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Managing Athletic Injuries | Sports Psychology Tips


Managing Athletic Injuries

How have injuries impacted you mentally and physically in the past?

The physical pain of injury and rehab are difficult, but the mental impact of injury is much more challenging.

The physical side of injury (physical pain, discomfort, potential surgery, rehab, and re-conditioning) is undoubtedly extremely difficult.

However, injured athletes experience several emotional and mental challenges, including the mental management of pain, being on the sidelines, loss of identity, and dealing with feelings of isolation.

An injured athlete’s world can be bogged down by “What Ifs.”

  • What if I lose my role on the team?
  • What if I’m replaced as a starter?
  • What if I won’t fully heal?
  • What if I can’t finish out the season?
  • What if I don’t heal in time for the playoffs?
  • What if I re-injure myself?
  • What if I can’t play anymore?
  • What if I lose out on a college scholarship?

“What Ifs” are conditional statements that trap many injured athletes in negativity and hopelessness. Not only do these statements affect your emotional state, they can interfere with the recovery process.

Pessimistic thinking increases stress and anxiety and elevates stress hormones within the body, interfering with the body’s ability to heal.

In addition, when the injured athlete returns to competition, high stress levels cause a “bracing effect,” where increased muscle tension can lead to re-injury.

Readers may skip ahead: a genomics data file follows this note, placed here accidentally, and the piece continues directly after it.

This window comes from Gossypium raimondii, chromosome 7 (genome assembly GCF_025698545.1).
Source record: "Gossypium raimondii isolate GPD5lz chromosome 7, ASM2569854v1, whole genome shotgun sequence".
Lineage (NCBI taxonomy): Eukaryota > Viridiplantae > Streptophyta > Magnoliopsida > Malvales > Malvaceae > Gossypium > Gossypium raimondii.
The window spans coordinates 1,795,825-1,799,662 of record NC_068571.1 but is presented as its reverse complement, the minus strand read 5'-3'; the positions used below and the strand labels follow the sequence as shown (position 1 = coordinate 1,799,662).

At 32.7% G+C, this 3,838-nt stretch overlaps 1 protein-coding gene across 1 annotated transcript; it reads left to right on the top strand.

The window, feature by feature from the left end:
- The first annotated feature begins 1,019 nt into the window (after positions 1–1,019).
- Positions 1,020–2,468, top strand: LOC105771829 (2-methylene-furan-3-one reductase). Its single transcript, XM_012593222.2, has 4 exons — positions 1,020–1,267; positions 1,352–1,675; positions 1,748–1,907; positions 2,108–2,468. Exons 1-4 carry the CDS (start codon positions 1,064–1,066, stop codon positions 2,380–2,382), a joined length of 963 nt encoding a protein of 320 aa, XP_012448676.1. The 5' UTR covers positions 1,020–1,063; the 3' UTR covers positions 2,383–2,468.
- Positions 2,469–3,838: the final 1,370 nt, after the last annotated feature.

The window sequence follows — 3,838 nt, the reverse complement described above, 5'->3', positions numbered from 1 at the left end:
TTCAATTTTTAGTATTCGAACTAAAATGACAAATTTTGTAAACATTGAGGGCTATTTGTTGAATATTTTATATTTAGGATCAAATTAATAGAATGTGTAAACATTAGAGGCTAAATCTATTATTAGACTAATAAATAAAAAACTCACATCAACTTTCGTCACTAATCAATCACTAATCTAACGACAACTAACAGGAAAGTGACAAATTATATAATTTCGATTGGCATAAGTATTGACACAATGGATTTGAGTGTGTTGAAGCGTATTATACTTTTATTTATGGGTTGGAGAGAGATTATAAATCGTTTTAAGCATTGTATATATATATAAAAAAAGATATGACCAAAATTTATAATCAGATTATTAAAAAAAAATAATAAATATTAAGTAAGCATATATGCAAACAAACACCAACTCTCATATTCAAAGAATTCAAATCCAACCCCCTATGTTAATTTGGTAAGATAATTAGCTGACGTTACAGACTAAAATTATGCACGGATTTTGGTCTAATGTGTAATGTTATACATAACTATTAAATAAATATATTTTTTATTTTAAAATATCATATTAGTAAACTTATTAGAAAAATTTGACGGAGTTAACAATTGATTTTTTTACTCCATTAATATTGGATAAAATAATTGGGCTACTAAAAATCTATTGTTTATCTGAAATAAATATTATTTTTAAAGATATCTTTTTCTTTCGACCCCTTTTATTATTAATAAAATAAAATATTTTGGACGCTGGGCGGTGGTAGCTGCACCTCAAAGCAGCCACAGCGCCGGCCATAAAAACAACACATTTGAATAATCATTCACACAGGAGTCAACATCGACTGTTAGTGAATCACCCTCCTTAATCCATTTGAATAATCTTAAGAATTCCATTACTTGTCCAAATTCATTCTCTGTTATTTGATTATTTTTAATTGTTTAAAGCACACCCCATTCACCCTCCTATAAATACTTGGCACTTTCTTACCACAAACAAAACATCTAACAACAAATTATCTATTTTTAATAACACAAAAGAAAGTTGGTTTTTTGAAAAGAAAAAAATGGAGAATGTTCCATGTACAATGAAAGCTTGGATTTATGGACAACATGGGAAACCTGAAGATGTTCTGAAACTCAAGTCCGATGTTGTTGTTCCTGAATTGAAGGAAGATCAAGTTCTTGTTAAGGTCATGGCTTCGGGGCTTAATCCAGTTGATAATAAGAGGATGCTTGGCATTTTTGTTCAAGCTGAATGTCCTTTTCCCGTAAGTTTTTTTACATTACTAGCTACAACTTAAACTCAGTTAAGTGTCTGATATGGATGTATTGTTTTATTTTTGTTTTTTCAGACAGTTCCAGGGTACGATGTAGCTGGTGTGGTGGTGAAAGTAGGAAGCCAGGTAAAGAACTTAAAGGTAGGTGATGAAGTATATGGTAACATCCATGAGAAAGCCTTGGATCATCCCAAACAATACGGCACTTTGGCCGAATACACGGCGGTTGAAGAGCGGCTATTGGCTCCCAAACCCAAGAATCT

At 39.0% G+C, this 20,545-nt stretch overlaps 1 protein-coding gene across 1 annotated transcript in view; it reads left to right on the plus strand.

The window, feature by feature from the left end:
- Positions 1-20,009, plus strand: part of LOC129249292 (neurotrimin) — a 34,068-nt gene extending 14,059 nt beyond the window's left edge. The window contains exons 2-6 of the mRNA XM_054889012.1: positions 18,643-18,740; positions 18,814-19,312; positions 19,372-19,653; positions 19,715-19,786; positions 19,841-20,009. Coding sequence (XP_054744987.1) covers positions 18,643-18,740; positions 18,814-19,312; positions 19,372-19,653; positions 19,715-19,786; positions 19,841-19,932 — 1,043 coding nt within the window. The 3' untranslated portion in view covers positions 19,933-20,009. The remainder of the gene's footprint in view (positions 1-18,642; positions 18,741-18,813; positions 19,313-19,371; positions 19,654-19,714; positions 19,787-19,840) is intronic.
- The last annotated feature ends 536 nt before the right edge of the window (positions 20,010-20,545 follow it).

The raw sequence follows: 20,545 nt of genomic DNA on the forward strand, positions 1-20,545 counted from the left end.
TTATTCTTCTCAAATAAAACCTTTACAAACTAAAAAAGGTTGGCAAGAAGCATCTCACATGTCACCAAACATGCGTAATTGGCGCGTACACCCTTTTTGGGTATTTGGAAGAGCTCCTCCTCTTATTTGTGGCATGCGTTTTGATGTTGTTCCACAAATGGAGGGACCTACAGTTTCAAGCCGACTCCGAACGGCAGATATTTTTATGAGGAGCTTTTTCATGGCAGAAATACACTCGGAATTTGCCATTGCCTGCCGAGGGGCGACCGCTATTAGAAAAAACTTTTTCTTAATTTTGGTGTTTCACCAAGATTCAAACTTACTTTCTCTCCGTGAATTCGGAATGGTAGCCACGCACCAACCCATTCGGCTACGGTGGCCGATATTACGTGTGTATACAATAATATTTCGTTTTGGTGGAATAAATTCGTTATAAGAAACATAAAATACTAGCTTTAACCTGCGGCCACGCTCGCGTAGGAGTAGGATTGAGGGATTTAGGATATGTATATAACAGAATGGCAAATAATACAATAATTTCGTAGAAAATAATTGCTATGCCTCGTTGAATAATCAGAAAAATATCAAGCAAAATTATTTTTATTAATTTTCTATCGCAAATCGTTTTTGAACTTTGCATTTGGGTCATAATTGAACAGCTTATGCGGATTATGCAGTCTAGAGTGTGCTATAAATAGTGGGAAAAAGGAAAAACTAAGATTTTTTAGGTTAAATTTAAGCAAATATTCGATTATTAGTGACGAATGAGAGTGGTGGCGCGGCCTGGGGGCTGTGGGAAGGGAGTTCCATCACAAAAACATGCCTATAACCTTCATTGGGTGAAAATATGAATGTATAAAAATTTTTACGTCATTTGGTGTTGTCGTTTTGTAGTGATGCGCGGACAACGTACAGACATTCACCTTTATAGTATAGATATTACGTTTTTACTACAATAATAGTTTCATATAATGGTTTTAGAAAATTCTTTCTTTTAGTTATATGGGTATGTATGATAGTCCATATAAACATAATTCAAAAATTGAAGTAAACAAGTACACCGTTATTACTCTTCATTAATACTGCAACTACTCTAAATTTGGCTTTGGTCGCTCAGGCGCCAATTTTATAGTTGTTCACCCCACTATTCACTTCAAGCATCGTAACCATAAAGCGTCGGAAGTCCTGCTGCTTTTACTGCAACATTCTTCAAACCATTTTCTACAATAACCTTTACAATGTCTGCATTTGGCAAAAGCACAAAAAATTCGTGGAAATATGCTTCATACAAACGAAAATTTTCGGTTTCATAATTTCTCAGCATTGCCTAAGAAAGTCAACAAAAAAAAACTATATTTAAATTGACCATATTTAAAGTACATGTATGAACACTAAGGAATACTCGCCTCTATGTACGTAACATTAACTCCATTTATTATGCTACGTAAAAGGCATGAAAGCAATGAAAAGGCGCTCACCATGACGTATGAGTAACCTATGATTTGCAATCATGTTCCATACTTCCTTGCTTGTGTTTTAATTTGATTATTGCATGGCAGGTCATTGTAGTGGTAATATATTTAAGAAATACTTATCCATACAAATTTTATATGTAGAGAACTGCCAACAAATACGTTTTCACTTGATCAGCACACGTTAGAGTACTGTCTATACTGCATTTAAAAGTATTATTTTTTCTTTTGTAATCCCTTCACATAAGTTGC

Consciously choosing a positive mindset will flip the script and dramatically improve your chances of a quick and successful recovery from injury.

A positive mindset is where you focus on a successful and speedy recovery rather than negative “what ifs.”

Every athlete will experience an initial adverse reaction to injury, but moving forward from injury requires that you process your circumstances and then focus on your mental and physical recovery one day at a time.

How do you bounce back from a sports injury?

The first step in bouncing back is to process your emotions. The sooner you can work through your intense emotions, the quicker you can move forward.

The next step is to evaluate the severity of the injury with a doctor, physical therapist, or athletic trainer.

Afterward, create a rehabilitation plan, including how you will work on building your mental toughness. Each week, assess your progress and adjust your plan as necessary.

Each of these steps helps you focus on solutions or positive action. The goal is to maintain a positive attitude and a sense of control throughout the recovery process to return to competition physically and mentally stronger.

Late in the 2023 NFL season, Philadelphia Eagles linebacker Zach Cunningham suffered a hamstring injury and watched from the sidelines as the San Francisco 49ers dominated the Eagles, 42-19.

After the game, Cunningham talked about how difficult it was to be injured but stated he was focused on supporting his teammates and rehabbing his injury.

CUNNINGHAM: “It was really tough. I mean, having to sit and watch from the sidelines, it’s always hard having to sit out anyway…. It sucked a lot, man. You gotta focus on the stuff that you can control. I was out there trying to help where I could as far as anything I saw out there on the field. That and working on getting back. That’s my main focus.”

Focusing on what you can control, such as the recovery process, and supporting your teammates is empowering. Focusing on what you can do helps you maintain a positive perspective and can improve your mental and physical recovery.

Focus on what you can control. Setting goals to maintain a positive and productive focus is important when injured.

Set three athletic or rehab goals each day, such as 15 minutes of visualization, maintaining a positive attitude during rehab, discussing game strategy with your coach, or strength training.

Setting goals helps you move forward and build mental toughness along the way.

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